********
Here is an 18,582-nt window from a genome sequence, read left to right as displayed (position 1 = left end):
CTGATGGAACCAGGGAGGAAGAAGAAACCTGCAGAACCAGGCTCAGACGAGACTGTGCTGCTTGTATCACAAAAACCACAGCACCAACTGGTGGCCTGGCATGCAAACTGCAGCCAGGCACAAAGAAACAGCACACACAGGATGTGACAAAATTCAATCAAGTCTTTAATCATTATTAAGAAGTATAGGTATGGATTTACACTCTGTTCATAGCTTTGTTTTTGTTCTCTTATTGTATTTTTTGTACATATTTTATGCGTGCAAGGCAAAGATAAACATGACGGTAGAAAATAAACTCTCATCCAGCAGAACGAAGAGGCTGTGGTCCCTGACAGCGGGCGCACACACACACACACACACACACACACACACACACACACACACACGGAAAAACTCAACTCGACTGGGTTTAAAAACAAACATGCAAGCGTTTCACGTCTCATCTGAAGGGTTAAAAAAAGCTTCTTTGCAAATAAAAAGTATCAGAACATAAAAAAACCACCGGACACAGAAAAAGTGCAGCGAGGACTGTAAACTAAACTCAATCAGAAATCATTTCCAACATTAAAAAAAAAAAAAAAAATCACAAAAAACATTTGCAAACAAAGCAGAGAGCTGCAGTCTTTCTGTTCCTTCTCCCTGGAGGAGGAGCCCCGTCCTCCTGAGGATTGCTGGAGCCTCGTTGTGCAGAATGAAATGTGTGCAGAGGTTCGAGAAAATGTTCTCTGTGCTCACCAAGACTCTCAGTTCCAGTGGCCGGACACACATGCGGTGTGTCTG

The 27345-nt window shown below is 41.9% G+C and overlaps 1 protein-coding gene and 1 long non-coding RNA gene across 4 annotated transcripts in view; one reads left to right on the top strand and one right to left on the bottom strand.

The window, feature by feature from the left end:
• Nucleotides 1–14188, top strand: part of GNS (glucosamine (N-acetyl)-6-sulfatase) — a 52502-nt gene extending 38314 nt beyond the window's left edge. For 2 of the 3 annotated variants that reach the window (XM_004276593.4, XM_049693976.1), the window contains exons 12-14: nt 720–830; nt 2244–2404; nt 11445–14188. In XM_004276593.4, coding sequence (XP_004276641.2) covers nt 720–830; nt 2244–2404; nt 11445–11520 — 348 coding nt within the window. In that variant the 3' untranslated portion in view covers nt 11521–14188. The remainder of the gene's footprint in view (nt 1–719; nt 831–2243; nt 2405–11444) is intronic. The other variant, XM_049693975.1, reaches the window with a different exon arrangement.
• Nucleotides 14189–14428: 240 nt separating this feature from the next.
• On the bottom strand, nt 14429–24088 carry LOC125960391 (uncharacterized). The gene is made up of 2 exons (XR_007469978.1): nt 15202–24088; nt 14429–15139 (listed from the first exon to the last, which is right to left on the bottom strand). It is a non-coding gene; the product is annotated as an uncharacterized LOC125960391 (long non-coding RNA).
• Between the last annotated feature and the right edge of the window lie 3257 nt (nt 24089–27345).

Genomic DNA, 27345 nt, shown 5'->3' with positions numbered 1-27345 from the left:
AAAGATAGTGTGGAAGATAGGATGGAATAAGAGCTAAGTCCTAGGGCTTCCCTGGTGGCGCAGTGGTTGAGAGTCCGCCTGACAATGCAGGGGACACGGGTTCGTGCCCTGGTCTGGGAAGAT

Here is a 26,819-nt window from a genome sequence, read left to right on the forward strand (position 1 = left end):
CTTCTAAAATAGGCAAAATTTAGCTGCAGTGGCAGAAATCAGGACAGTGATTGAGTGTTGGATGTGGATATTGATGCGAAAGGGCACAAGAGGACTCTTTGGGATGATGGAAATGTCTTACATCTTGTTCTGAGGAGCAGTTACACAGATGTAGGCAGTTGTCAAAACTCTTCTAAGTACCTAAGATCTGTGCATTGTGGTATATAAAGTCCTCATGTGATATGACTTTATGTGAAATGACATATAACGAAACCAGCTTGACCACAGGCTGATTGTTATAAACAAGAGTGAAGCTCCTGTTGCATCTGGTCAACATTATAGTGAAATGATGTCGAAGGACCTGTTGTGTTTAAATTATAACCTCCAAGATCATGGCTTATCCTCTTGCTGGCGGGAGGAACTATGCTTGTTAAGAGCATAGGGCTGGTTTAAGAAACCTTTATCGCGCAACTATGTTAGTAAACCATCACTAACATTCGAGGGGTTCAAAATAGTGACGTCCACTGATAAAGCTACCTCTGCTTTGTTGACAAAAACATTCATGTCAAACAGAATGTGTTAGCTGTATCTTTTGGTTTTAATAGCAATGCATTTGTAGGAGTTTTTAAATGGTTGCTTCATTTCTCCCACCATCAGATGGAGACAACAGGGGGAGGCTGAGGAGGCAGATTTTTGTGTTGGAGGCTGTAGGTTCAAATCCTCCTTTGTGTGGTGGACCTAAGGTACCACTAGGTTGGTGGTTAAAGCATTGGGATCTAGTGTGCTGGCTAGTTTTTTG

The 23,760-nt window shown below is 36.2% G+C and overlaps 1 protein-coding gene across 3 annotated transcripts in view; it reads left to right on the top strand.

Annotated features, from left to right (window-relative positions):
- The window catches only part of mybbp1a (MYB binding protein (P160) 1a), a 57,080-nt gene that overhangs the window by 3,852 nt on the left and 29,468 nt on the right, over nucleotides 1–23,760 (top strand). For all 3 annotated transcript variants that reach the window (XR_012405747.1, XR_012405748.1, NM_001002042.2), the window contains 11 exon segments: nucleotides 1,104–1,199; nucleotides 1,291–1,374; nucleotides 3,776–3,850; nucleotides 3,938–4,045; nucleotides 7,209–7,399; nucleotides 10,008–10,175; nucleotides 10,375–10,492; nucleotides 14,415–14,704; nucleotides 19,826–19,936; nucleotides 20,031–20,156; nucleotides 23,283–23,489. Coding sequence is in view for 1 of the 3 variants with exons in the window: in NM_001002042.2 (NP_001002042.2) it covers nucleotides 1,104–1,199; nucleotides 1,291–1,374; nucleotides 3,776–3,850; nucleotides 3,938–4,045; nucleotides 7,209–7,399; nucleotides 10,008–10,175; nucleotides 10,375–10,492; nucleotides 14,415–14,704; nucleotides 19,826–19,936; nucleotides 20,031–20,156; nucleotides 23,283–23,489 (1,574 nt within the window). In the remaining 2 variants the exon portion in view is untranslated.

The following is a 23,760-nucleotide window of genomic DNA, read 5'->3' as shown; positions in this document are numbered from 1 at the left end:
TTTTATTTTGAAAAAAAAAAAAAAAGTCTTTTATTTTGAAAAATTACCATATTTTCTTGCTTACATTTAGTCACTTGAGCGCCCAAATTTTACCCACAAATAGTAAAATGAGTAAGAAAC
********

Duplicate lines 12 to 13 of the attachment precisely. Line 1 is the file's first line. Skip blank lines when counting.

CTTCTAAAATAGGCAAAATTTAGCTGCAGTGGCAGAAATCAGGACAGTGATTGAGTGTTGGATGTGGATATTGATGCGAAAGGGCACAAGAGGACTCTTTGGGATGATGGAAATGTCTTACATCTTGTTCTGAGGAGCAGTTACACAGATGTAGGCAGTTGTCAAAACTCTTCTAAGTACCTAAGATCTGTGCATTGTGGTATATAAAGTCCTCATGTGATATGACTTTATGTGAAATGACATATAACGAAACCAGCTTGACCACAGGCTGATTGTTATAAACAAGAGTGAAGCTCCTGTTGCATCTGGTCAACATTATAGTGAAATGATGTCGAAGGACCTGTTGTGTTTAAATTATAACCTCCAAGATCATGGCTTATCCTCTTGCTGGCGGGAGGAACTATGCTTGTTAAGAGCATAGGGCTGGTTTAAGAAACCTTTATCGCGCAACTATGTTAGTAAACCATCACTAACATTCGAGGGGTTCAAAATAGTGACGTCCACTGATAAAGCTACCTCTGCTTTGTTGACAAAAACATTCATGTCAAACAGAATGTGTTAGCTGTATCTTTTGGTTTTAATAGCAATGCATTTGTAGGAGTTTTTAAATGGTTGCTTCATTTCTCCCACCATCAGATGGAGACAACAGGGGGAGGCTGAGGAGGCAGATTTTTGTGTTGGAGGCTGTAGGTTCAAATCCTCCTTTGTGTGGTGGACCTAAGGTACCACTAGGTTGGTGGTTAAAGCATTGGGATCTAGTGTGCTGGCTAGTTTTTTG

The 23,760-nt window shown below is 36.2% G+C and overlaps 1 protein-coding gene across 3 annotated transcripts in view; it reads left to right on the top strand.